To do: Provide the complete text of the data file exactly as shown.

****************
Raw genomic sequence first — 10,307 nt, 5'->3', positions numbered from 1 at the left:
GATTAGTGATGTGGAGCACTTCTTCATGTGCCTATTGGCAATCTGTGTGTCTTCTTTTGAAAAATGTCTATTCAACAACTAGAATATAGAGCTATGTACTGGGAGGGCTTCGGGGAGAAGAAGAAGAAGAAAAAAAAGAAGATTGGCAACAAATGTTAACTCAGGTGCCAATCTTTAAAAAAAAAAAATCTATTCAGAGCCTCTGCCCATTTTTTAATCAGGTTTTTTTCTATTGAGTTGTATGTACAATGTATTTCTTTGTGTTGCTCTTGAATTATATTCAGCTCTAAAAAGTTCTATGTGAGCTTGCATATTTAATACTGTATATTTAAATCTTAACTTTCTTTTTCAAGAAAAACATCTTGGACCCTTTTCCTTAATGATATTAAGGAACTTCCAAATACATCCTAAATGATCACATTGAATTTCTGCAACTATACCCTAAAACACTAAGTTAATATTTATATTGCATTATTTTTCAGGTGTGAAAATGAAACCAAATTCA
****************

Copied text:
Raw genomic sequence first — 10,307 nt, 5'->3', positions numbered from 1 at the left:
GATTAGTGATGTGGAGCACTTCTTCATGTGCCTATTGGCAATCTGTGTGTCTTCTTTTGAAAAATGTCTATTCAACAACTAGAATATAGAGCTATGTACTGGGAGGGCTTCGGGGAGAAGAAGAAGAAGAAAAAAAAGAAGATTGGCAACAAATGTTAACTCAGGTGCCAATCTTTAAAAAAAAAAAATCTATTCAGAGCCTCTGCCCATTTTTTAATCAGGTTTTTTTCTATTGAGTTGTATGTACAATGTATTTCTTTGTGTTGCTCTTGAATTATATTCAGCTCTAAAAAGTTCTATGTGAGCTTGCATATTTAATACTGTATATTTAAATCTTAACTTTCTTTTTCAAGAAAAACATCTTGGACCCTTTTCCTTAATGATATTAAGGAACTTCCAAATACATCCTAAATGATCACATTGAATTTCTGCAACTATACCCTAAAACACTAAGTTAATATTTATATTGCATTATTTTTCAGGTGTGAAAATGAAACCAAATTCA